I'm grateful to share that this week, after a year of advocacy and planning, we opened a tiny home community -- Lakeview Village -- to upgrade the living conditions of our unsheltered neighbors living around Lake Merritt and Eastlake as the winter and rains arrive.
Using a vacant, city-owned parcel of land for public good, we're incorporating feedback from our unhoused community.
Lakeview Village is first-of-its-kind in Oakland because it improves upon the city's current emergency shelter offerings with:
- Single occupancy, rather than rooming with a stranger
- Electricity, in-unit heat, insulated walls
- Potable water, showers, and planned flushable toilets
- Ample on-site storage
- Ability to keep pets
- A Community Council of Lakeview Village residents and nearby neighbors to problem solve and build community through beautification projects, murals, and gardening.
VIDEO TOUR: Watch a quick recorded tour of the site from Monday's Open House!Read more
With immense gratitude for the past and hope for the future, I'm sharing news of an important staff transition.
Miya Saika Chen -- who has been fiercely leading and supporting me and my team since day one, January 2019 -- is transitioning out as Chief of Staff and finishing up work with our office this year.Read more
I know last Thursday's tragic robbery involving retired Police Captain Ersie Joyner has many of us stunned. I look forward to a thorough investigation and our City's continued work to reduce gun violence. My thoughts are with his family as he recovers and with the family who lost a loved one.
With this newsletter, my team is sharing progress and plans on street paving. We're now in the third, final year of the City's 2019 3-Year Paving Plan -- 130 miles total! Appreciation to our hardworking OakDOT and Public Works teams for the incredible amount of repaving on major and local streets that has been completed throughout District 2 and Oakland, made possible with Measure KK infrastructure bond funds.Read more
Over the last year, we've worked closely with Friends of San Antonio Park (FOSAP) to engage hundreds of San Antonio & nearby D2 elders, youth, and families to create a shared vision for San Antonio Park & Rec Center as the City undergoes its Master Planning process for the park, including co-hosting with FOSAP a series of multilingual community visioning meetings.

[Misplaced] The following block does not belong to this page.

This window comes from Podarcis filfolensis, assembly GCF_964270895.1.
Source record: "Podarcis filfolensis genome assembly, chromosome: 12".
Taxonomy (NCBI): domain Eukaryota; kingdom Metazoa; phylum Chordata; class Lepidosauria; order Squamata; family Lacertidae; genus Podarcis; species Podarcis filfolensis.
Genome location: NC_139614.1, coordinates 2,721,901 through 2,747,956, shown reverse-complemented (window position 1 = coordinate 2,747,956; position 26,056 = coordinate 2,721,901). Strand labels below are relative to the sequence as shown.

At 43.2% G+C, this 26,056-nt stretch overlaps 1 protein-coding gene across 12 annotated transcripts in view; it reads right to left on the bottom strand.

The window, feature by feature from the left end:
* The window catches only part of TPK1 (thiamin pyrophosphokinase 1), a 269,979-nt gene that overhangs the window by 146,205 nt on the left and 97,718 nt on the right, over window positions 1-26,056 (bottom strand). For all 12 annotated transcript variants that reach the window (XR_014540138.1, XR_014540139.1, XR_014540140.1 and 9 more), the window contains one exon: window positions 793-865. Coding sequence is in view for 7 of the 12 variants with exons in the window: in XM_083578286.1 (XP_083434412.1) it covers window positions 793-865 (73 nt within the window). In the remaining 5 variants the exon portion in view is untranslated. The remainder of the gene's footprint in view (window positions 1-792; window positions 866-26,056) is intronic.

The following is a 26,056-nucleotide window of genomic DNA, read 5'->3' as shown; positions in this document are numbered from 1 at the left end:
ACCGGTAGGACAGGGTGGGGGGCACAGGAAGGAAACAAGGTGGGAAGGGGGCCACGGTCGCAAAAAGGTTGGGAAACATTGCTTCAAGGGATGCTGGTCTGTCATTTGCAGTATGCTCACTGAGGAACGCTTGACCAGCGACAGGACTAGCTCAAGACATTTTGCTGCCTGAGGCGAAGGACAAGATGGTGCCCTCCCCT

Join a final Community Visioning meeting on Saturday 10/23 at 10AM at San Antonio Park as we build consensus on our community's recommendations to meet needs at the park around safety, sports/activity, programming, gardening/landscaping, and arts & culture.
October is Filipino American History Month and National Hispanic Heritage Month. It's a time to honor the contributions of our Filipinx and Latinx communities. Read below about how we are celebrating.
On September 30th, the state's eviction moratorium ended, however Oakland's local eviction moratorium will continue — our residential tenants will continue to be protected.
Working with community, I'm proud that we authored and passed legislation that ensures Oakland’s moratorium on evictions and rent increases will last until the Local Emergency is terminated by the Oakland City Council.
Thanks to CM Kalb and City Attorney Parker for partnering with me on this eviction moratorium in March 2020 when COVID first began.Read more
As Council returns from recess this coming Tuesday, I'm grateful for the gifts and challenges of the last year through COVID, and hoping you and your loved ones have had the opportunity to reunite, reflect, and relax safely this summer.
My team and I have deeply enjoyed the chance to be in community at recent events throughout District 2, including:
- Lincoln Summer Nights in Chinatown,
- Little Saigon's Mid-Autumn Festival,
- Oakland LGBTQ Community Center's 4th Anniversary Pride in the Park,
- Queer Arts Center's BLM Mural Refresh,
- Friends of San Antonio Park's community visioning for the Park,
- Bella Vista Park's Skate Ramp Build/Upgrade,
- Grand Lake Farmer's Market celebration of its long-term agreement with the City,
- Clean ups with OCA East Bay's Chinatown PickItUp, Eastlake Clean Up with Silo's Message, Grand Lake Clean Up with our merchant community, Summer of Sundays Clean Up with Lake Merritt Advocates,
- National Night Out, and much more.